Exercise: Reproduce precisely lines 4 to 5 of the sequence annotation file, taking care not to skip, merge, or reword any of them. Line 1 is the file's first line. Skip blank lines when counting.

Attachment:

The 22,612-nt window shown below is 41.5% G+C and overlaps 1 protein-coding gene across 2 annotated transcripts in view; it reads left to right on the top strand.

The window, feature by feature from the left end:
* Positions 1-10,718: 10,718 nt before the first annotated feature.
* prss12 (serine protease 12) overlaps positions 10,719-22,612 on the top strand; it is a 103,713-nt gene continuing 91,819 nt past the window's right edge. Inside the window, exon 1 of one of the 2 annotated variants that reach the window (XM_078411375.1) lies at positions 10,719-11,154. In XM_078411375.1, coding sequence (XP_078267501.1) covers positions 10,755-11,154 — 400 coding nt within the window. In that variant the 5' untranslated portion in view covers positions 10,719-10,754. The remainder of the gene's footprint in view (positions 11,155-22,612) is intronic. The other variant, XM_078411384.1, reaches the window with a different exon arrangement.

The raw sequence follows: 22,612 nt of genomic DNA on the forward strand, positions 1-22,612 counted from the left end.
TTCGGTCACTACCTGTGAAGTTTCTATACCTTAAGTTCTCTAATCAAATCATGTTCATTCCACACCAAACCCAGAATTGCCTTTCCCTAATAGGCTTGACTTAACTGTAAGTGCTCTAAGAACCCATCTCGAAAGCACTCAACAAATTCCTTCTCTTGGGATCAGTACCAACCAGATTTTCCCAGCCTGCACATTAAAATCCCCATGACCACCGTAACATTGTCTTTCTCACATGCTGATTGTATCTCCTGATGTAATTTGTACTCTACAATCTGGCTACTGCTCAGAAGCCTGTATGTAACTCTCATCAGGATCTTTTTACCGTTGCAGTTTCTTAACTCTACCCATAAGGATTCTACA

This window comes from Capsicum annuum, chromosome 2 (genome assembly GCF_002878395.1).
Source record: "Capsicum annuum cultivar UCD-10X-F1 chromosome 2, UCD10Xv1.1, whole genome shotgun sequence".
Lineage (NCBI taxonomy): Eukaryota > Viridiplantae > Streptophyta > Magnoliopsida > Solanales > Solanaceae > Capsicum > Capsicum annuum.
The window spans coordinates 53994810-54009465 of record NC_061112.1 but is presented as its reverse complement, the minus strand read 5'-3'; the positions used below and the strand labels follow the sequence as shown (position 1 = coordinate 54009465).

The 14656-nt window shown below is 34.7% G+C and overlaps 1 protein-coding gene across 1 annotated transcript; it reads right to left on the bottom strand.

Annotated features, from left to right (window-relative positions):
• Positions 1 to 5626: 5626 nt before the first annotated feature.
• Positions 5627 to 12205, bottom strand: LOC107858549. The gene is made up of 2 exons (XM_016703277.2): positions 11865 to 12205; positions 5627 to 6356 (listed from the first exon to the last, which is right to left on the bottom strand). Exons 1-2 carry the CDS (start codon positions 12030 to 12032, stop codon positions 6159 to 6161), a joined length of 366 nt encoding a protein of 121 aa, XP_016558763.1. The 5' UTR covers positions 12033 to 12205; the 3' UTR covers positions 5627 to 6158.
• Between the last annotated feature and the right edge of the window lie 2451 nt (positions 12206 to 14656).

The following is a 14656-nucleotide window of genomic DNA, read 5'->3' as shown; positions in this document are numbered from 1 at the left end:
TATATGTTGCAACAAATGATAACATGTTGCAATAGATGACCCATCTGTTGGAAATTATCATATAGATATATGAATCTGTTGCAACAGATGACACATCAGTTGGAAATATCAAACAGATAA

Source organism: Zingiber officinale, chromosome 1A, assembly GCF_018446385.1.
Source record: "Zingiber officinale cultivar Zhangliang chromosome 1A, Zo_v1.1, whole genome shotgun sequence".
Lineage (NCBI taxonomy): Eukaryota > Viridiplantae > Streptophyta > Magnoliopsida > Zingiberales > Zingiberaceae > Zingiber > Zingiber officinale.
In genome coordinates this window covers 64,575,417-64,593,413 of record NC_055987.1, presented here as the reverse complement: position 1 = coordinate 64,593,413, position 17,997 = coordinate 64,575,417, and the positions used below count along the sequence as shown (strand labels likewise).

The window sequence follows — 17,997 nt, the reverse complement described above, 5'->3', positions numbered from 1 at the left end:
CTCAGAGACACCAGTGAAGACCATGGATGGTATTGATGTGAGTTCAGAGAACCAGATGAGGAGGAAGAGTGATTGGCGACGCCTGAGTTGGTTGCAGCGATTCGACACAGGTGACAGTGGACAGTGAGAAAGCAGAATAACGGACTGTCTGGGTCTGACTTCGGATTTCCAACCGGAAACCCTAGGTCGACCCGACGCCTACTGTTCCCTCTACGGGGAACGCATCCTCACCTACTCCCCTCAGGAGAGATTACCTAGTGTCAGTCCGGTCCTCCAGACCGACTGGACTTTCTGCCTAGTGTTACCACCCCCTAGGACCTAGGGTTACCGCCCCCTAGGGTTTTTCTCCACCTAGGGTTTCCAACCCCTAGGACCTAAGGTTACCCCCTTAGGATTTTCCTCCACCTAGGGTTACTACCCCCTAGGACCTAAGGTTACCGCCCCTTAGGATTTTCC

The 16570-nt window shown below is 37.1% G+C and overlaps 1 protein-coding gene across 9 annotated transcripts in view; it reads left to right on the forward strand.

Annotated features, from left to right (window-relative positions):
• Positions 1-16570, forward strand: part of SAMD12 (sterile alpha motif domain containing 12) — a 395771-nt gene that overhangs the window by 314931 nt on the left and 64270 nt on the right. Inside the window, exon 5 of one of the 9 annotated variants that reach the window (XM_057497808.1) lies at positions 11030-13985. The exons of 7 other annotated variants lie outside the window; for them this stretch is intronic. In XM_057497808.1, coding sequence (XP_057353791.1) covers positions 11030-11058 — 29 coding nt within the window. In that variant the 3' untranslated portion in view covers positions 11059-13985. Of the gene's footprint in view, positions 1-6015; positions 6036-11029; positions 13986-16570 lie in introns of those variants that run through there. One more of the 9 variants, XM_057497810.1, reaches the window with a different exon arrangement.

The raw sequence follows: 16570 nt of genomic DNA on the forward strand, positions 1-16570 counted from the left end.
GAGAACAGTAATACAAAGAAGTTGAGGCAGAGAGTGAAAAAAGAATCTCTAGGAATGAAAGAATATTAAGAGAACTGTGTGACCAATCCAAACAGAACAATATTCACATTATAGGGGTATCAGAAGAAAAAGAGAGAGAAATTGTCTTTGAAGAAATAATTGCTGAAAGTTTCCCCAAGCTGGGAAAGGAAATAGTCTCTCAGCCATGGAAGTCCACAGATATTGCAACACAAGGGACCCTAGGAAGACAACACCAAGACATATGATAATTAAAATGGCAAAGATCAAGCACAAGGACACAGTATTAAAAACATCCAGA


* prss12 (serine protease 12) overlaps positions 10,719-22,612 on the top strand; it is a 103,713-nt gene continuing 91,819 nt past the window's right edge. Inside the window, exon 1 of one of the 2 annotated variants that reach the window (XM_078411375.1) lies at positions 10,719-11,154. In XM_078411375.1, coding sequence (XP_078267501.1) covers positions 10,755-11,154 — 400 coding nt within the window. In that variant the 5' untranslated portion in view covers positions 10,719-10,754. The remainder of the gene's footprint in view (positions 11,155-22,612) is intronic. The other variant, XM_078411384.1, reaches the window with a different exon arrangement.

The raw sequence follows: 22,612 nt of genomic DNA on the forward strand, positions 1-22,612 counted from the left end.